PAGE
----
If you’ve been following outdoor news over the last couple of days, you’ve no doubt heard the story of Todd Orr, the hiker from Bozeman, Montana who survived not one but two attacks from a grizzly bear sow with two cubs earlier this week.
If you haven’t, it’s quite an amazing story, and it can really teach us a lot about the importance of staying calm in a survival situation.
Check out the excerpt below from Orr’s Facebook page:
…I went to my face in the dirt and wrapped my arms around the back of my neck for protection. She was on top of me biting my arms, shoulders and backpack. The force of each bite was like a sledge hammer with teeth. She would stop for a few seconds and then bite again. Over and over. After a couple minutes, but what seemed an eternity, she disappeared…
Stunned, I carefully picked myself up. I was alive and able to walk so I headed back down the trail towards the truck 3 miles below … I wanted to keep moving and put distance between us.
About five or ten minutes down the trail, I heard a sound and turned to find the Griz bearing down at 30 feet. She either followed me back down the trail or cut through the trees and randomly came out on the trail right behind me. Whatever the case, she was instantly on me again…
Again I protected the back of my neck with my arms, and kept tight against the ground to protect my face and eyes. She slammed down on top of me and bit my shoulder and arms again. One bite on my forearm went through to the bone and I heard a crunch. My hand instantly went numb and wrist and fingers were limp and unusable. The sudden pain made me flinch and gasp for breath. The sound triggered a frenzy of bites to my shoulder and upper back. I knew I couldn’t move or make a sound again so I huddled motionless. Another couple bites to my head and a gash opened above my ear, nearly scalping me. The blood gushed over my face and into my eyes. I didn’t move. I thought this was the end … I knew that moving would trigger more bites so a laid motionless hoping it would end.
She suddenly stopped and just stood on top of me … For thirty seconds she stood there crushing me. My chest was smashed into the ground and forehead in the dirt. When would the next onslaught of biting began. I didn’t move.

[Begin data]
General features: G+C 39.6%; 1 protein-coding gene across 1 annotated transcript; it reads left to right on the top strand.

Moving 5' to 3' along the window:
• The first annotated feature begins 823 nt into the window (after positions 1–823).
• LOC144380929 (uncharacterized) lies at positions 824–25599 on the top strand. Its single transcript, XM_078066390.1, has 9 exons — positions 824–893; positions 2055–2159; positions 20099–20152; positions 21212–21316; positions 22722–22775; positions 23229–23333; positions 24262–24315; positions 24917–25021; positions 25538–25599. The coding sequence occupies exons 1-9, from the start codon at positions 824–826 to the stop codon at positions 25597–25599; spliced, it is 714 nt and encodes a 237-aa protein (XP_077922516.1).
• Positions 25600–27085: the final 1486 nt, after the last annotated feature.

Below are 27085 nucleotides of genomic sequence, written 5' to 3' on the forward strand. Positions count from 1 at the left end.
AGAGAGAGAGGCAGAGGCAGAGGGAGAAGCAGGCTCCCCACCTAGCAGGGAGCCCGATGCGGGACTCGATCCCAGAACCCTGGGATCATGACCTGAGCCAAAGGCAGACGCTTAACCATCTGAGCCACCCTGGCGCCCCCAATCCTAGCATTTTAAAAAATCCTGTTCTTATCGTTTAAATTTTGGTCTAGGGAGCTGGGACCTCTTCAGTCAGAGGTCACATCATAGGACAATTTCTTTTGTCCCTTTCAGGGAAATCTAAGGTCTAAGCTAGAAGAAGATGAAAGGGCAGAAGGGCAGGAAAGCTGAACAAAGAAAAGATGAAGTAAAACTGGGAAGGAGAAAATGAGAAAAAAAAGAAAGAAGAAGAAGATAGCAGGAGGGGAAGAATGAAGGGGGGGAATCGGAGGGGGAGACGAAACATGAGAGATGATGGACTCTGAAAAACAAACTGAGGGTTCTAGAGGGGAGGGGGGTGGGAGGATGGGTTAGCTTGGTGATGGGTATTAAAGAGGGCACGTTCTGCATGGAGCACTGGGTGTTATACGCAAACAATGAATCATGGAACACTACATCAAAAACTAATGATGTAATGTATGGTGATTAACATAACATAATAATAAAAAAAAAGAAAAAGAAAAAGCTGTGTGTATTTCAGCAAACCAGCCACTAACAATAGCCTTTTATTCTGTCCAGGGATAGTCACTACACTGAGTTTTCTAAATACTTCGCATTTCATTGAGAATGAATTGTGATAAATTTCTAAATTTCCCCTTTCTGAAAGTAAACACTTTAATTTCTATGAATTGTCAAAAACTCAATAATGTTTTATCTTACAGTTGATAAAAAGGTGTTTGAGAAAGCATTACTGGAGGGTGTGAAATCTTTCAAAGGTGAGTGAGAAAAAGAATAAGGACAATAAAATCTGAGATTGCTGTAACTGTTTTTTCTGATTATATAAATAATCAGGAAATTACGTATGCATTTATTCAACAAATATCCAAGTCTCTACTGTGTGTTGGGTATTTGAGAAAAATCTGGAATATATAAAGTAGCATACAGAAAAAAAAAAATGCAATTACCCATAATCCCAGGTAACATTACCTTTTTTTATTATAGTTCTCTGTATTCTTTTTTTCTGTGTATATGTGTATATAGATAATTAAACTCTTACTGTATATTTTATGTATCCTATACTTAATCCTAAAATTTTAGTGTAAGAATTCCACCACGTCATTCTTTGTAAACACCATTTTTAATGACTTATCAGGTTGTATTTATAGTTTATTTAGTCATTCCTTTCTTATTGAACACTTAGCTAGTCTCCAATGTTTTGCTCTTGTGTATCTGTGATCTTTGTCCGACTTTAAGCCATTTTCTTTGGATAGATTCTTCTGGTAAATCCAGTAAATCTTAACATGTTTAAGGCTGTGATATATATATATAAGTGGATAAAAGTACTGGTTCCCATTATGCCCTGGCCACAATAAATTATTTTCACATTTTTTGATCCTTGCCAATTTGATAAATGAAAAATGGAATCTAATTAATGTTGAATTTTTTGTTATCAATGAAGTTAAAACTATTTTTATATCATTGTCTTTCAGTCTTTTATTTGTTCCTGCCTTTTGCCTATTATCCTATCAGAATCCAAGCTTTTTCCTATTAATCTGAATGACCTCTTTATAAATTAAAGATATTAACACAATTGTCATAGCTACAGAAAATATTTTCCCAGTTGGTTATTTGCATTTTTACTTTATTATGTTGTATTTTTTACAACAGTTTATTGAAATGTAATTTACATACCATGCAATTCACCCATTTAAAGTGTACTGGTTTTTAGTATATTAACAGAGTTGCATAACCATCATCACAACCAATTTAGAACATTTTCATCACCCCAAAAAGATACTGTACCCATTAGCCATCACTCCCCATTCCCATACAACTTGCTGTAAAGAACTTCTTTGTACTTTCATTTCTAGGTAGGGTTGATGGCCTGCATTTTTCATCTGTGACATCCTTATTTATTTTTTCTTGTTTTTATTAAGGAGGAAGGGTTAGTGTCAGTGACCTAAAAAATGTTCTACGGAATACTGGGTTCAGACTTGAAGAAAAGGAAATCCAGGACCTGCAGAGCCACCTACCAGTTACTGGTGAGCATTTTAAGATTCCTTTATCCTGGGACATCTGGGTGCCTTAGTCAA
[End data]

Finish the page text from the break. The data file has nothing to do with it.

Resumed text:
And then she was gone…
Read the full post below:
It was Orr’s masterful survival skills and ability to remain calm under pressure that kept him alive that day. Not only did lying still prevent the bear from doing further damage, but staying calm allowed him to not only hike all the way back to his truck, but drive himself to the hospital — all with a broken arm and multiple puncture wounds.
Orr’s calm demeanor throughout the ordeal can be seen in this video he recorded shortly after the attacks:
Keep these tips in mind if you hike, camp or live in an area where bears are common:
- As Todd did, make your presence known while hiking by making noise and shouting. This may scare away any bears in the area.
- If you see a bear, keep your distance. Move away calmly and slowly. Do not make any sudden noises or movements.
- If you encounter a bear, identify yourself by speaking calmly but firmly.
- Stand firmly and wave your arms. Help the bear recognize you as human.
- If a bear begins making aggressive sounds or movements, stay calm and continue to stand firm and speak in an even tone. Do not make loud, squealing sounds. Do not move quickly.
If you are attacked by a bear, do exactly as Todd Orr did: leave your pack on and play dead. Protect your head and neck by covering them with your arms. Spread your legs so it’s harder for the bear to turn you over. Remain still and calm until the bear leaves the area.
(Information courtesy of the National Park Service.)
To learn more about animal attacks and how to survive them, check out our article on the 7 Most Dangerous Animals in North America.
This Article Was First Found at survivallife.com Read The Original Article Here